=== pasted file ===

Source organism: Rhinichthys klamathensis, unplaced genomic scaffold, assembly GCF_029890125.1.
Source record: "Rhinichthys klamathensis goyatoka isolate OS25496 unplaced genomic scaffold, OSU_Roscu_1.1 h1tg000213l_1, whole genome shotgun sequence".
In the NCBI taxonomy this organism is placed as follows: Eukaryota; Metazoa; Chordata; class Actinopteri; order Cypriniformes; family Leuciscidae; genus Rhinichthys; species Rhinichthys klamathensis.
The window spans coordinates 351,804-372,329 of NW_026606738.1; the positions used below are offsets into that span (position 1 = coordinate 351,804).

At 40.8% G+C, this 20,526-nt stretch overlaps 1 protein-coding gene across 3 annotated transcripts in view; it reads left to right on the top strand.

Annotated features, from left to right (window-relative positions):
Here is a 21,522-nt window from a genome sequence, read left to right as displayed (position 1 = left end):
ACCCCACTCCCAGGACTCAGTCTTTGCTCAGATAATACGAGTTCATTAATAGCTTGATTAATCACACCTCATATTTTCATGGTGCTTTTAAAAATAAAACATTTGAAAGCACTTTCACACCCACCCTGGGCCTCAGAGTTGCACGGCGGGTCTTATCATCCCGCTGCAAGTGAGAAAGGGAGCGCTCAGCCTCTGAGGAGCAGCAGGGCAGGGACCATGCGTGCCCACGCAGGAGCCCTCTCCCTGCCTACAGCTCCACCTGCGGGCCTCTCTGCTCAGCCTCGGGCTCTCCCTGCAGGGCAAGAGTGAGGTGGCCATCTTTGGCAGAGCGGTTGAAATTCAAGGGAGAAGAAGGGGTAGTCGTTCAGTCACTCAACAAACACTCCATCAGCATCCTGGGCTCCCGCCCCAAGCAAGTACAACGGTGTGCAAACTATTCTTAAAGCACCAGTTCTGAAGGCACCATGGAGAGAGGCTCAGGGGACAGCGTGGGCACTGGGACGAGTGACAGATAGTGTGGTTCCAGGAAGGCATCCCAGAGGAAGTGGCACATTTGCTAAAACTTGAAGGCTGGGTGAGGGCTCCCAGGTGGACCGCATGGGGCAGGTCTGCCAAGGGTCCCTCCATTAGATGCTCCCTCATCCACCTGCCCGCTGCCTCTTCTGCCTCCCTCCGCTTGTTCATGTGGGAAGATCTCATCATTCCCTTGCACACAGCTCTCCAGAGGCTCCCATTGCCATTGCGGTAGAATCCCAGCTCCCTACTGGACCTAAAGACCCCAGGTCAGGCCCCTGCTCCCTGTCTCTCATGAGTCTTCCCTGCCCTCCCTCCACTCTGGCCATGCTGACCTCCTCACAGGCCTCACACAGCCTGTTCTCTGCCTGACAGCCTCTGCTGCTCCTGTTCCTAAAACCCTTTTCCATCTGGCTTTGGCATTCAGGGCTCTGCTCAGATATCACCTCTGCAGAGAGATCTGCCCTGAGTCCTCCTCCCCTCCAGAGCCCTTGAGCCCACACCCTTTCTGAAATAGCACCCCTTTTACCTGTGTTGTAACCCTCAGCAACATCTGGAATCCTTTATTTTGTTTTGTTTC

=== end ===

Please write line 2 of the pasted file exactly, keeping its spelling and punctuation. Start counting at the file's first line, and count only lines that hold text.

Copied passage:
Source record: "Rhinichthys klamathensis goyatoka isolate OS25496 unplaced genomic scaffold, OSU_Roscu_1.1 h1tg000213l_1, whole genome shotgun sequence".